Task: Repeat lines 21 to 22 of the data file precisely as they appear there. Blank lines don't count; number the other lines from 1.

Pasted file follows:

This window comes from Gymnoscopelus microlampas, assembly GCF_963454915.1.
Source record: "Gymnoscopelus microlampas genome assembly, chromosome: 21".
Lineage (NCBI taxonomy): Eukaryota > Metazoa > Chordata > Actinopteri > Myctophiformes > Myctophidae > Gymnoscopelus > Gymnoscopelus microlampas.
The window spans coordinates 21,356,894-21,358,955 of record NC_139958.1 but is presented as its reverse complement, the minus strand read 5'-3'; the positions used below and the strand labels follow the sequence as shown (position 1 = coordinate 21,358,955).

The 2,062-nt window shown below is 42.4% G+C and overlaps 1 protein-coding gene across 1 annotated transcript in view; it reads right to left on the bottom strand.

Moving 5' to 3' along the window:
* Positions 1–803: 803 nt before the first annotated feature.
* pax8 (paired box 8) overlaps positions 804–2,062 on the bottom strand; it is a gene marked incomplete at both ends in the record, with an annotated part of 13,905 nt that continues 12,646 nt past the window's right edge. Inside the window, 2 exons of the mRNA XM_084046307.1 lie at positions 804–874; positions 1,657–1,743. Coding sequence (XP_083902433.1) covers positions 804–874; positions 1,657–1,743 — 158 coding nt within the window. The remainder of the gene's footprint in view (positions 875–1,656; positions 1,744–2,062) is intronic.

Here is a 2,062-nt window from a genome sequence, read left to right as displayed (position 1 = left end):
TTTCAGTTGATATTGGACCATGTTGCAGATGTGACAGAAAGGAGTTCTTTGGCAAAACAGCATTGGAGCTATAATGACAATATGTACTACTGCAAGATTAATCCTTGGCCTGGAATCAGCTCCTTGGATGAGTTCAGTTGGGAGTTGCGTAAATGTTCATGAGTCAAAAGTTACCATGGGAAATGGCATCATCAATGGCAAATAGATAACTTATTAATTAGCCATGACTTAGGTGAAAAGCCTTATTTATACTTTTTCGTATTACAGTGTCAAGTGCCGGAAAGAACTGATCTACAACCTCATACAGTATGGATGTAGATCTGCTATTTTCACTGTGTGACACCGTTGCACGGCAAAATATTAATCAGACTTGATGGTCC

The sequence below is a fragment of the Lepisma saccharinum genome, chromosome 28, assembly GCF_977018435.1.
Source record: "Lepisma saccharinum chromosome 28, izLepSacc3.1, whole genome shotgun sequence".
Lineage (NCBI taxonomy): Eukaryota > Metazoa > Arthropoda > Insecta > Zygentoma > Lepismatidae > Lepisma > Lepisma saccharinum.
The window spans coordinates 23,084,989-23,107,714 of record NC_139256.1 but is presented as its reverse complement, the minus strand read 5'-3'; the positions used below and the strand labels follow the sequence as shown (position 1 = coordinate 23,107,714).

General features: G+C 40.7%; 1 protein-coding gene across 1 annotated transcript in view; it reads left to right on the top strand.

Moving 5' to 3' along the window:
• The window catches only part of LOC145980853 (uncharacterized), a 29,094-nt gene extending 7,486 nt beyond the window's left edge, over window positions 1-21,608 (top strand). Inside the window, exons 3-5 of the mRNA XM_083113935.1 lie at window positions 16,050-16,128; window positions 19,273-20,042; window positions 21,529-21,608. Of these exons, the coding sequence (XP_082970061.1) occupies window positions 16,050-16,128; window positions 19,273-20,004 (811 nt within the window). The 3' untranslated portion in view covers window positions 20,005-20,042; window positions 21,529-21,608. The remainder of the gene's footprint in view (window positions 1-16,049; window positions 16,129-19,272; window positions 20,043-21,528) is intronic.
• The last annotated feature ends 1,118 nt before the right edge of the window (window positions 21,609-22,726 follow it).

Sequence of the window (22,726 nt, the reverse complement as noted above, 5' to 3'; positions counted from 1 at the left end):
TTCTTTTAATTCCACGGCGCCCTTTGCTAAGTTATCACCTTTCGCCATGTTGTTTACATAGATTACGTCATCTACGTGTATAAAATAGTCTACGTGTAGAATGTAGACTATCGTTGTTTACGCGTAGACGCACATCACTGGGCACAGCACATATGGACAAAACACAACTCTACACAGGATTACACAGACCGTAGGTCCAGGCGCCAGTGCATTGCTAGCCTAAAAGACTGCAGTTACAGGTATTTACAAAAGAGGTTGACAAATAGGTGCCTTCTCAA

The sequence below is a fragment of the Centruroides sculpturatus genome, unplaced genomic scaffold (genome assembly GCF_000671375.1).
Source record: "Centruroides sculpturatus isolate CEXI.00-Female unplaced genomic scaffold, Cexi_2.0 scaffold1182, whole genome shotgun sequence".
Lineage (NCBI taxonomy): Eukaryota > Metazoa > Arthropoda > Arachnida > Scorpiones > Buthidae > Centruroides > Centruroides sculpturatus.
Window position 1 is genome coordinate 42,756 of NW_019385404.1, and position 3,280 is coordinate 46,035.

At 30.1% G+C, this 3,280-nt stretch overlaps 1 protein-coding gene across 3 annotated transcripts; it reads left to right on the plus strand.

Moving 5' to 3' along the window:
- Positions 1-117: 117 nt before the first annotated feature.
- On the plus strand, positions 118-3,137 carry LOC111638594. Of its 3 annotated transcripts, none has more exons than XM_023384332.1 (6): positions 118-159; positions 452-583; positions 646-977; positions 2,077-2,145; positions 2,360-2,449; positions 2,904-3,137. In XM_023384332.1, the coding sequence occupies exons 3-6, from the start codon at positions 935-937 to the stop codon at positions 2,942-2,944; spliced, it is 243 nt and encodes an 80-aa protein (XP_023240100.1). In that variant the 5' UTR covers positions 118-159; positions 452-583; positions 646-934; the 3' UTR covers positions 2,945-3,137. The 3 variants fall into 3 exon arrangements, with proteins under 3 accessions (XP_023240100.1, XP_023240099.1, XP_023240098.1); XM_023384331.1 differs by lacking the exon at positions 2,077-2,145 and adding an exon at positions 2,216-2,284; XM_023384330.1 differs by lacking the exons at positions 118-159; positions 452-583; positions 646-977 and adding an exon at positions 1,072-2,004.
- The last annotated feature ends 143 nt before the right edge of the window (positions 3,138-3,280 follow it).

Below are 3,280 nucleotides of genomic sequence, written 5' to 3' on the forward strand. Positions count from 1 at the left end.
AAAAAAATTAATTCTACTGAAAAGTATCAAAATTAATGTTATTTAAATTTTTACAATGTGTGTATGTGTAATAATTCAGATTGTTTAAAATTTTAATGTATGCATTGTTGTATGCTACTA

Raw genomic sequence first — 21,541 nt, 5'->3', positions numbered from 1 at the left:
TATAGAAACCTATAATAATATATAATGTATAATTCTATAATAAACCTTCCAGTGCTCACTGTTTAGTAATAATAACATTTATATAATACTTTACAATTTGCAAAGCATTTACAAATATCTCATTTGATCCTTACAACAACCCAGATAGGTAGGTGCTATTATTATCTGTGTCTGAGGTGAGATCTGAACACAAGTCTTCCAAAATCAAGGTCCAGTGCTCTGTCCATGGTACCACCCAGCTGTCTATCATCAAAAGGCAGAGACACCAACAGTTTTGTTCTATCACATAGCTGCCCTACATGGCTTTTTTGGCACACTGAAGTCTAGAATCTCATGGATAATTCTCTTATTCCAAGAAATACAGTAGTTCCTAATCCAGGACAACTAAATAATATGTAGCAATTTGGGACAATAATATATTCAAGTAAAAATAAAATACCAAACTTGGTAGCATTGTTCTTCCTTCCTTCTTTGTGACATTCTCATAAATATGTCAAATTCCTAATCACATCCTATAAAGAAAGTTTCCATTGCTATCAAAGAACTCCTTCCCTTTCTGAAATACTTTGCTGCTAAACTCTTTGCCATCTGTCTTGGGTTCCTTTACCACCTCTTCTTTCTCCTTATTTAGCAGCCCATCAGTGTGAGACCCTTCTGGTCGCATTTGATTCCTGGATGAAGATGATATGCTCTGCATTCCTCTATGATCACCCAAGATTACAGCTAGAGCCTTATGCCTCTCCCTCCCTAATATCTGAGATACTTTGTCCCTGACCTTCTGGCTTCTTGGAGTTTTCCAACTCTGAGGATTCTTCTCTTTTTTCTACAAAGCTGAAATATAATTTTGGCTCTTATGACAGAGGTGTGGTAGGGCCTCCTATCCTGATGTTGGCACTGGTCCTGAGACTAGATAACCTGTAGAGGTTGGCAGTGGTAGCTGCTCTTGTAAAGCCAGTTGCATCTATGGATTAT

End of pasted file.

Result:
The sequence below is a fragment of the Centruroides sculpturatus genome, unplaced genomic scaffold (genome assembly GCF_000671375.1).
Source record: "Centruroides sculpturatus isolate CEXI.00-Female unplaced genomic scaffold, Cexi_2.0 scaffold1182, whole genome shotgun sequence".